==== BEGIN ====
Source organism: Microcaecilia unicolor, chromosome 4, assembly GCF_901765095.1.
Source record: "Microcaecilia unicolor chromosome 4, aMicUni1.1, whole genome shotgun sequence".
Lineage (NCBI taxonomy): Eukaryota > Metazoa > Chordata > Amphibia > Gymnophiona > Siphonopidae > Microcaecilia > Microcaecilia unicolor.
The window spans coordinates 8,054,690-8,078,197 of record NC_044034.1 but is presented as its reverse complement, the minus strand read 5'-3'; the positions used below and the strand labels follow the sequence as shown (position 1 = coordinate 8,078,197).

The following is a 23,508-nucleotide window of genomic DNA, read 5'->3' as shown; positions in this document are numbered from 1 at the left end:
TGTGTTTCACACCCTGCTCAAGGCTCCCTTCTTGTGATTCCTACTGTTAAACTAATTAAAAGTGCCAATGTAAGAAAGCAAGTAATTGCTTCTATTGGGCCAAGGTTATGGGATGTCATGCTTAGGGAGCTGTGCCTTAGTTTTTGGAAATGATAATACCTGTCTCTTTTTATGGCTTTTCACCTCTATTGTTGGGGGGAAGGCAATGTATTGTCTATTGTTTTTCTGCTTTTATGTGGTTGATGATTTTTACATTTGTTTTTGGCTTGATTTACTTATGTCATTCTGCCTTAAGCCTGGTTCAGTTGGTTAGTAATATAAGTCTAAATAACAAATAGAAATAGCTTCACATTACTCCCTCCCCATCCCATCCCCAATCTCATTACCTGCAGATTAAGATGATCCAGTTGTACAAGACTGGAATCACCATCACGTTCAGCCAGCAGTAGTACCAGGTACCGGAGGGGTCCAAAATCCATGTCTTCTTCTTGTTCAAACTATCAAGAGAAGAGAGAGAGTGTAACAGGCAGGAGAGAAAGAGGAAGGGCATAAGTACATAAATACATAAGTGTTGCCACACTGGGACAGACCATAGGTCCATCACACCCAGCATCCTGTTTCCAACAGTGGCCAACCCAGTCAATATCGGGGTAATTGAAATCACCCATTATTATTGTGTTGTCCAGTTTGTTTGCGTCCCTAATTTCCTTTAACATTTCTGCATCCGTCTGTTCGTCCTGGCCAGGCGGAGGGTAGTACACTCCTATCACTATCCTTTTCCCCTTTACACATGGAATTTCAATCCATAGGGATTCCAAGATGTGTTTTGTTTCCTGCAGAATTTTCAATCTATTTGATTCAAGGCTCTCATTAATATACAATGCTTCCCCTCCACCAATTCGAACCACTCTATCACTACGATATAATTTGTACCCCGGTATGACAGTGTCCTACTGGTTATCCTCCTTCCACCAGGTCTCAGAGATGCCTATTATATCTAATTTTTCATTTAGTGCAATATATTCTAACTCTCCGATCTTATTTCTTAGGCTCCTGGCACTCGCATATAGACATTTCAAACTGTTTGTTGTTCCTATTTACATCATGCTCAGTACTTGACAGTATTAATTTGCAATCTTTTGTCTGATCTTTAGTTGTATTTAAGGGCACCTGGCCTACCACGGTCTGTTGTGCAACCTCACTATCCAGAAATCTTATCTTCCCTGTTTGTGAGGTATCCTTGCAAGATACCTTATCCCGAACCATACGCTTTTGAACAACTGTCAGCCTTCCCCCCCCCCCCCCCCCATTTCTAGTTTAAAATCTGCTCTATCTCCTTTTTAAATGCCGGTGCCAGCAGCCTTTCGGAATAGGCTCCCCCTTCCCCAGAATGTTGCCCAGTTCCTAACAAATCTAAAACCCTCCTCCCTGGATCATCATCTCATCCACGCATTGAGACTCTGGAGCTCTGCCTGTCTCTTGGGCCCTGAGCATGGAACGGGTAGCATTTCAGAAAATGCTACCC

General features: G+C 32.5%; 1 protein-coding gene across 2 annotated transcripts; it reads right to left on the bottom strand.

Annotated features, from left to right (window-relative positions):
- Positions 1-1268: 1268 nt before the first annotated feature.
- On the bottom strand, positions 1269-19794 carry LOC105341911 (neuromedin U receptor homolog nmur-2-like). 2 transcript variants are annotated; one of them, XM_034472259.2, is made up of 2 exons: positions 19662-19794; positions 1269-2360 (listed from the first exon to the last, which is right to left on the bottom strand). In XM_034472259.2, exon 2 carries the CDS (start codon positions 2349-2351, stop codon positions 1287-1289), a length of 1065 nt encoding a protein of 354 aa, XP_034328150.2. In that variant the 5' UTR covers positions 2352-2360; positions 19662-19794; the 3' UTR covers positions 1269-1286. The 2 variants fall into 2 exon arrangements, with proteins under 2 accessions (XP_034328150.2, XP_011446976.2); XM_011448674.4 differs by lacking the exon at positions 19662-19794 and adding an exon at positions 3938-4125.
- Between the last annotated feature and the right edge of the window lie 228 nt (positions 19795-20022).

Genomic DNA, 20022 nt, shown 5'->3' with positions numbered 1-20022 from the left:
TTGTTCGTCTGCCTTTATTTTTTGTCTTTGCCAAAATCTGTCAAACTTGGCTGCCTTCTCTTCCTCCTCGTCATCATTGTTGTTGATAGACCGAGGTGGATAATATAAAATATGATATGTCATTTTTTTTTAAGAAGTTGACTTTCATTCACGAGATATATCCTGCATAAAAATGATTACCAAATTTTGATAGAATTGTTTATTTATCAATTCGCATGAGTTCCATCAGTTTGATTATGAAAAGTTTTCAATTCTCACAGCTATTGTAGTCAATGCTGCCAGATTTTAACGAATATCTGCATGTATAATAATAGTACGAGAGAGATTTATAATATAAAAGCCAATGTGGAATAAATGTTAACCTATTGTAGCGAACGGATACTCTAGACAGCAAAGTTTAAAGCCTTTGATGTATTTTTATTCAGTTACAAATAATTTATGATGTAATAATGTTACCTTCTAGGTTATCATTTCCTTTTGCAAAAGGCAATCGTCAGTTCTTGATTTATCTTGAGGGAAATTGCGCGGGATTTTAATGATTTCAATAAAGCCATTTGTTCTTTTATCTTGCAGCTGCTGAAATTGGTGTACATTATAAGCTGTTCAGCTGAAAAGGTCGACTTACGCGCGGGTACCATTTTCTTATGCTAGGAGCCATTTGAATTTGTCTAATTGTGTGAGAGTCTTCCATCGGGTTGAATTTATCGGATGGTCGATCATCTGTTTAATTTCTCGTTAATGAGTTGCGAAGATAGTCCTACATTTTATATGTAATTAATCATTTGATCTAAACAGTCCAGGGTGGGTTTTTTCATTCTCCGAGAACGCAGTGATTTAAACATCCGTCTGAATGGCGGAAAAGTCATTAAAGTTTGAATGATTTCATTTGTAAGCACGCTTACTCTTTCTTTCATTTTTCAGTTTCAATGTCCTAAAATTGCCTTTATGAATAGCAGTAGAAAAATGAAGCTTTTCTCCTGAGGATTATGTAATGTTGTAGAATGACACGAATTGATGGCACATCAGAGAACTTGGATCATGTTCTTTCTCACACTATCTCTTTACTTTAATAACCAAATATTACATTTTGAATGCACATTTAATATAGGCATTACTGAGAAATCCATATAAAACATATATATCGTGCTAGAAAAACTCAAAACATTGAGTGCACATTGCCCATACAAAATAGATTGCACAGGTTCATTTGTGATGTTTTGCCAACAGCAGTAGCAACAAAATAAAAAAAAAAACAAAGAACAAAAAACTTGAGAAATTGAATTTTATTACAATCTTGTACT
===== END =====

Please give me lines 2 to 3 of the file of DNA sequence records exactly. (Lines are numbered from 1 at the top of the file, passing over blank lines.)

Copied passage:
Source record: "Microcaecilia unicolor chromosome 4, aMicUni1.1, whole genome shotgun sequence".
Lineage (NCBI taxonomy): Eukaryota > Metazoa > Chordata > Amphibia > Gymnophiona > Siphonopidae > Microcaecilia > Microcaecilia unicolor.